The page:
November marks the normal start of the lean season in most of the region, but most countries experienced an earlier than normal start to the lean season this year because of the impact of the El Niño-drought in late 2015 and early 2016. Poor households in the most affected parts of the region including areas in Madagascar, Malawi, Mozambique and Zimbabwe continue facing Crisis (IPC Phase 3) acute food insecurity outcomes with increasing areas likely falling into Emergency (IPC Phase 4) outcomes during the peak period (Jan-Mar 2017) in the absence of adequate humanitarian assistance. (FEWS NET, 23 Dec 2016)
Southern Africa now facing the peak of the El Niño-induced drought food security crisis, which is expected to last at least until the harvest in March/April 2017. Until then, WFP and its partners will maintain expanded operations, aiming to reach more than 13 million vulnerable people with relief, recovery, resilience and development activities ... WFP reached 9.9 million people in December 2016 and 10.6 million in January 2017. As of March 2017, $833 million has been raised for the humanitarian programmes in the RIASCO Action Plan, leaving a gap of $448,000. However, without additional funding, critical humanitarian needs will not be met. (OCHA, 6 Mar 2017)
In support of SADC’s appeal, RIASCO launched its Action Plan on 27 July, which was revised in December 2016. The Action Plan prioritized seven countries: Angola, Lesotho, Madagascar, Malawi, Mozambique, Swaziland and Zimbabwe. The Action Plan was based on three pillars: a humanitarian pillar, setting out immediate needs in the seven priority countries; a resilience pillar undertaken in parallel to humanitarian efforts; and a macro-economic pillar, which sets out policy options for governments to address the long-term impacts. The plan requested $1.3 billion to provide humanitarian assistance (pillar 1) for 13.8 million people up to April 2017, of which $900 million has been received (70 per cent). (OCHA/RIASCO, 17 Jul 2017)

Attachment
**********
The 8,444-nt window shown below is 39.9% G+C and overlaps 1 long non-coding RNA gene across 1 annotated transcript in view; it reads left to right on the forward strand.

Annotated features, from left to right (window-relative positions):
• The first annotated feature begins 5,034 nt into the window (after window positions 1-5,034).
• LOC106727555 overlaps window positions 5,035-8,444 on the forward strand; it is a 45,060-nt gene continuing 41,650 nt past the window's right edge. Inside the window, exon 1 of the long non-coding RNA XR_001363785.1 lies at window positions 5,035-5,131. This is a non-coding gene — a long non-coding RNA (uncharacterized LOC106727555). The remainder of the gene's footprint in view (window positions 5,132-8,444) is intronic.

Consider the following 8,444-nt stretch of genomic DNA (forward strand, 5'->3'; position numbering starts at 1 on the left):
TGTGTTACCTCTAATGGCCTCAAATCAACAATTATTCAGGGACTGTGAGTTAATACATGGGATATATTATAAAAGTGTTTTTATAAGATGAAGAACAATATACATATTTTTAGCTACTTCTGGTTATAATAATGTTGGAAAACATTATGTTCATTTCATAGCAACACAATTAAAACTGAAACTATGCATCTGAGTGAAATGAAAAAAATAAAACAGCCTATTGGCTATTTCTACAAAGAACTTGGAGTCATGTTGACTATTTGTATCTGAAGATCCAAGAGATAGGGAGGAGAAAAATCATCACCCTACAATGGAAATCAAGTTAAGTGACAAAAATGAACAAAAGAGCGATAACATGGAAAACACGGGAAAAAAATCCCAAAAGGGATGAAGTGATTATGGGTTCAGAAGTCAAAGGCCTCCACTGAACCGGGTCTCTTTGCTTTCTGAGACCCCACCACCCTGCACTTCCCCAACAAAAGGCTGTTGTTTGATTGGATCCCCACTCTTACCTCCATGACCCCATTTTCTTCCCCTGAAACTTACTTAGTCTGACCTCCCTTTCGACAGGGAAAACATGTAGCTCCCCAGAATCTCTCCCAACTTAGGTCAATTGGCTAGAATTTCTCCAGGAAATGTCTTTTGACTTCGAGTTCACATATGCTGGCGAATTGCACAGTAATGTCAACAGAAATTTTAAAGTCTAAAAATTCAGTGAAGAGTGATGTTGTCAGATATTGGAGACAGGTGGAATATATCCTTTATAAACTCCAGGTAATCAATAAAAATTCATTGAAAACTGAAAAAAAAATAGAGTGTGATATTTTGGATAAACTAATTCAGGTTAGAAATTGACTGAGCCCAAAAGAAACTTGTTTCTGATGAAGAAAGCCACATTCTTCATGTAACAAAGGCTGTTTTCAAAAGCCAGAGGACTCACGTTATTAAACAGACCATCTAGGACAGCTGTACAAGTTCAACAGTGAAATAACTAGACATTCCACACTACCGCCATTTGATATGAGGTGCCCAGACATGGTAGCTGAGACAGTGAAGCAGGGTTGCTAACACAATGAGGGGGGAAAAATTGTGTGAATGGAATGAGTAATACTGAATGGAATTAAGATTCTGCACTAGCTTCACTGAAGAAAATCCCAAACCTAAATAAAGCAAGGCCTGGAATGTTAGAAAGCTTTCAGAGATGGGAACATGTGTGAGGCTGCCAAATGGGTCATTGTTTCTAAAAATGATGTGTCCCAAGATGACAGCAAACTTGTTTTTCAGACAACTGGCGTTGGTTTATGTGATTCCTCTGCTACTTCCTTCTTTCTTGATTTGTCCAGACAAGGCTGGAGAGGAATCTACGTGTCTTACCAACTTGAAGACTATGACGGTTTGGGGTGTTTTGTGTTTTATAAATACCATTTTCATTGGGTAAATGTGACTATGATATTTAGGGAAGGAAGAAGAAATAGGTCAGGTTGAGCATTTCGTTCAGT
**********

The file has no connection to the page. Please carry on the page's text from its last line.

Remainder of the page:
Appeals & Response Plans
Koko, Macomia District, Cabo Delgado, March 13 2018 - Following the most severe drought in 30 years caused by the 2016/2017 El Niño phenomenon - which in Mozambique affected approximately 2.3 million people - in 2017 the DFID Fund for the Lean Season Nutrition Response and Resilience Building in Mozambique, in partnership with WPF and UNICEF, decided to support the Government in addressing the immediate needs of the affected population in four provinces (Cabo Delgado,Manica, Tete and Zambezia).
A. SITUATION ANALYSIS
Description of the disaster
• A total of 751 suspected cases of cholera were reported in Uige including 13 deaths up to 10 March 2018. A total of 447 children under 14 were affected of which 264 were girls and 183 boys. Additionally, 18 suspected cases of cholera and 1 death were reported in Cabinda province.
Message from the Country Representative
2017 was unprecedented for WFP as we wrapped up the largest emergency response in Malawi’s history. At the same time, we reaffirmed our commitment to work with the Government and partners to eliminate hunger and malnutrition in our lifetimes .
With conviction and dedication, we are pursuing the difficult but necessary work of helping families build their capacity to resist future shocks. We are designing our action differently and converting humanitarian assistance into development opportunities .
The R4 Rural Resilience Initiative (R4) is a strategic partnership between Oxfam America (OA) and the United Nations World Food Programme (WFP). R4 was initiated in 2011 to respond to the challenges faced by food insecure communities enduring increasingly frequent and intense climate disasters and other shocks.
By Osman Mohamed Osman, IFRC
Thomas Kafas Shumba smiles as he inspects his only surviving portion of maize crop plantations, adjacent to his mud-walled house—in Wanasi village, Zimbabwe.
Clad in a printed grey shirt and a pair of black trousers, the father of five moves around his tiny farm, showing a team from Zimbabwe Red Cross how conservation farming, a new technique, saved some of his crops, despite poor rains a month ago.
Over one-third of country’s children suffer from chronic malnutrition
“I am no longer embarrassed with my child’s frail body. She has gained weight and is able to play and eat just like any other child.”